Risk seems to be omnipresent in contemporary everyday life. From the moment we wake up to the moment we go to sleep (and even when we are asleep!) we may be engaged in some form of risk-taking or risk-management. What to wear, what to eat, who to befriend, what to watch online, how much to wager on that game, how fast to drive, how long to put off that assignment, how to feel, how much to drink at the pub—in all of these decisions we may make more or less conscious calculations about the kinds of risk we will take, and their consequences for us down the line. Sometimes we may be oblivious to the apparent risks we face in our daily lives. We may not think twice before jumping on our bikes without wearing a helmet, or basking in the sun without a hat. Equally, we may develop an inflated sense of the risks that surround us—we may be anxious about flying for example, when statistical data tell us that it is much less risky than driving.

Risks also abound beyond our individual orbits. Organizations expend considerable energy to try to know and off-set risks. National governments, for example, attempt to risk-manage the economy by tweaking macro-economic levers. Cities zone areas according to whether they might be at risk of flooding, or fire, or other calamities. Some companies downplay risks associated with their products (think of tobacco companies, for instance). Others have a vested interest in amplifying the collective worry over this or that risk (think of media companies vying for audience attention, and insurance companies seeking to insure us against increasing numbers of uncertainties).

Starting with the formation of The CISSC Risk Research Working Group in 2015, scholars from across the disciplines of anthropology, applied human sciences, geography, and sociology, as well as the fine arts, have turned their attention to studying and theorizing risk, and transformed it into a dynamic area of cross-disciplinary inquiry at Concordia

Key Questions

  • How do perceptions of risk (material, symbolic, and emotional) shape cultural production practices, relations, and outcomes?
  • How do nonhuman beings figure in calculations of risk, both as “risky subjects” and subjects of risk?
  • How best to deconstruct the risks of discriminating environments (be they racist, sexist, ableist, or discriminatory in other ways)? How best to understand the objective risks such environments pose for people, and the equally important (but different) qualitative experience of this risk?
  • How do organizations manage risk in the context of their everyday operations, and what consequences (intended and unintended) flow from these risk-management efforts?
  • How is risk commodified and rendered calculable in economic terms (for instance, in the insurance industry) and what effects does such calculability have on both the social structure of risk and our individual experiences of it?
  • How is risk assessed and quantified in health research, health care, and public health systems, and what effects do those systems have on the governmentality of lifestyles, on our understandings of health and illness, and on our individual experience of wellbeing?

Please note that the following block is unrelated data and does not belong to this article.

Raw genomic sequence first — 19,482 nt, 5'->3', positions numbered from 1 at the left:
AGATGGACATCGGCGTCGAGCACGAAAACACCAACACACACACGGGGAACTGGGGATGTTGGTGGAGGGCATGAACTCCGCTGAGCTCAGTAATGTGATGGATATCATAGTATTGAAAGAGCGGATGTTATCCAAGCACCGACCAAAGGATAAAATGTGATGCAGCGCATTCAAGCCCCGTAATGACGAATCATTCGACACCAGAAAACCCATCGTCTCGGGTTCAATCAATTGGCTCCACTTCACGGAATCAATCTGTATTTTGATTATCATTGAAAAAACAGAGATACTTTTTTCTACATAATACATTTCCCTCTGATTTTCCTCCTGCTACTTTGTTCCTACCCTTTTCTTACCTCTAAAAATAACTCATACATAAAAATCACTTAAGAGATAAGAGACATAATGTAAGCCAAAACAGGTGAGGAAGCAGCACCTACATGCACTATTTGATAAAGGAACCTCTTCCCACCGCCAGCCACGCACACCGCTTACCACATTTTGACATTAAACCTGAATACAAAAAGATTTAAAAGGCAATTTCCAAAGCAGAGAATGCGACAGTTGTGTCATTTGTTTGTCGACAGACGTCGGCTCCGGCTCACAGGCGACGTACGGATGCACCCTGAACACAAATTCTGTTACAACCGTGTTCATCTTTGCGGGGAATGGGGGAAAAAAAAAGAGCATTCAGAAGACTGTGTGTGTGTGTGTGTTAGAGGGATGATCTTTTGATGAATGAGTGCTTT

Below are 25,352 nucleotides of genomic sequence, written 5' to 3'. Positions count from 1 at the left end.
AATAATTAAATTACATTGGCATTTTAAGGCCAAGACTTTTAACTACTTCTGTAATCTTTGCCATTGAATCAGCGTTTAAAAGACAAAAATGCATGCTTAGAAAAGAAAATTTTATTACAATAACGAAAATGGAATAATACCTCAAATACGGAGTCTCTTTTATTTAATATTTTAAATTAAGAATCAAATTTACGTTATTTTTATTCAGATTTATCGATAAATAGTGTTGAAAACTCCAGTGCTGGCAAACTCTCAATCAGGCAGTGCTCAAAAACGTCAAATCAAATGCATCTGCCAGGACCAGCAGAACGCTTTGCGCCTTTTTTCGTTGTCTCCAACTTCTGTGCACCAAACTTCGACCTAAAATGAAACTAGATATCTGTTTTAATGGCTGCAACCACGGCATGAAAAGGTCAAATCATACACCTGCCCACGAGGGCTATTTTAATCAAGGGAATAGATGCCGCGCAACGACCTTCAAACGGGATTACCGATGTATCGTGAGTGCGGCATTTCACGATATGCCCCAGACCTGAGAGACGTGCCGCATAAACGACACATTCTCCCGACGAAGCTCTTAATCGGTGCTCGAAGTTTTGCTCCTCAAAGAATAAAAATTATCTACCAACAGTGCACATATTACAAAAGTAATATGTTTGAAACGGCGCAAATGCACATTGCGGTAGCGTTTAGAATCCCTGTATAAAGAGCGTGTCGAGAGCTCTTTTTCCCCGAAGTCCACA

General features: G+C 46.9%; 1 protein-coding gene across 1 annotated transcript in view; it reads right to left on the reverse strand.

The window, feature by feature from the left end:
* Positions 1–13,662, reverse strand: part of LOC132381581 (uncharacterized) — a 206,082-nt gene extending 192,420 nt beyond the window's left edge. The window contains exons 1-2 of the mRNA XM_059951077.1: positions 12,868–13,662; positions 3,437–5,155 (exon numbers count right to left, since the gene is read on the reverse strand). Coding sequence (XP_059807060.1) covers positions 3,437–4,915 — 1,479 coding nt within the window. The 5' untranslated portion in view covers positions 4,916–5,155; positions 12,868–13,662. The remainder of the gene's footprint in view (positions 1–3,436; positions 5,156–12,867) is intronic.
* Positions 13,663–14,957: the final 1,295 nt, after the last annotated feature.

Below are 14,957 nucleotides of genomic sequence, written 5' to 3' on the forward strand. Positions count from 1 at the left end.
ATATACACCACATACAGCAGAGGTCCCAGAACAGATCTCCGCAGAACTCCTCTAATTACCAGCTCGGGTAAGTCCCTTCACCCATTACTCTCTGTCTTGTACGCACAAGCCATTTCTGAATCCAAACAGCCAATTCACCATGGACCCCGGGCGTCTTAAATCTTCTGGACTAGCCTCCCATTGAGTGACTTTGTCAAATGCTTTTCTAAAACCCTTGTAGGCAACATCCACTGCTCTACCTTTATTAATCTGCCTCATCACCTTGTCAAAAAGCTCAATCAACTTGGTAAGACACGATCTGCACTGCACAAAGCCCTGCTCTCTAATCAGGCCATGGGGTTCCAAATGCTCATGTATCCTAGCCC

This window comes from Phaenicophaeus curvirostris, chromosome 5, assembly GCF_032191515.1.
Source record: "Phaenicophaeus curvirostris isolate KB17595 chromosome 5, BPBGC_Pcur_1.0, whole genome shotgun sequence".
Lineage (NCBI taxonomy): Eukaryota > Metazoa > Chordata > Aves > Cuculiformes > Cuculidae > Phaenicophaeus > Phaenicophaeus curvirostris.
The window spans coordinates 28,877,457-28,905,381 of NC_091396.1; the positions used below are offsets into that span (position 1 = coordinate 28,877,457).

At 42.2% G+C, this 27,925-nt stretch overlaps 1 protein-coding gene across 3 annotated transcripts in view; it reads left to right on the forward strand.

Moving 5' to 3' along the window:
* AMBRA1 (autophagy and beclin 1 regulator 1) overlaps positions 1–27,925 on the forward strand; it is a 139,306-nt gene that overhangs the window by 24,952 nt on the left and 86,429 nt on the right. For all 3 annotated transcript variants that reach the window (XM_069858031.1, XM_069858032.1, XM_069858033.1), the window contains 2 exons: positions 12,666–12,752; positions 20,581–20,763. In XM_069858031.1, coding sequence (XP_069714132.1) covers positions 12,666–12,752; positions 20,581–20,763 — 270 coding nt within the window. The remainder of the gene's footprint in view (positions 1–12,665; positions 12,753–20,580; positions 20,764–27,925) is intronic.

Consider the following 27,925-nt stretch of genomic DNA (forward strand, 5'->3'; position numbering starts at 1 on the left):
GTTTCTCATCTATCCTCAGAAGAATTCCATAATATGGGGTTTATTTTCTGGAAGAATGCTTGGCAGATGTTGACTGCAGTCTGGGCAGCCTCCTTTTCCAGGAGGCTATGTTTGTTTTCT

• What does risk mean when one smokes, uses drugs, makes a large bet, has sex without protection, etc.? To what extent is risk an intellectual abstraction, a challenge to transgress the imperatives of health and wellbeing, or something else?


Working group member names are in bold

Guta, A. M. Gagnon, J. Mannell, and M. French. (2016). “Gendering the HIV ‘Treatment as Prevention’ Paradigm: Surveillance, Viral Loads, and Risky Bodies,” in Emily van der Meulen and Robert Heynen (eds). Expanding the Gaze: Gender and the Politics of Surveillance. Toronto: University of Toronto Press, pp. 156-184.

Gaspar, M., Grennan, T., Salit, I., and Grace, D. (2018). “Confronting comorbidity risks within HIV biographies: gay men’s integration of HPV-associated anal cancer risk into their narratives of living with HIV,” Health, Risk & Society

Pavlyuk, O.,* Noble, B.F., Blakley, J.A.E., Jaeger, J.A.G. (2017): Fragmentary provisions for uncertainty disclosure and consideration in EA legislation, regulations and guidelines and the need for improvement. Environmental Impact Assessment Review 66: 14-23.

Lees, J.,* Jaeger, J.A.G., Gunn, J.A.E., Noble, B.F. (2016): Analysis of uncertainty consideration in environmental assessment: An empirical study of Canadian EA practice. Journal of Environmental Planning and Management 59(11): 2024-2044.

Leung, W.,* Noble, B.F., Jaeger, J.A.G., Gunn, J.A.E. (2016): Disparate perceptions about uncertainty consideration and disclosure practices in environmental assessment and opportunities for improvement. Environmental Impact Assessment Review 57: 89-100.

Leung, W.*, Noble, B., Gunn, J., Jaeger, J.A.G. (2015): A review of uncertainty research in impact assessment. – Environmental Impact Assessment Review 50: 116-123.

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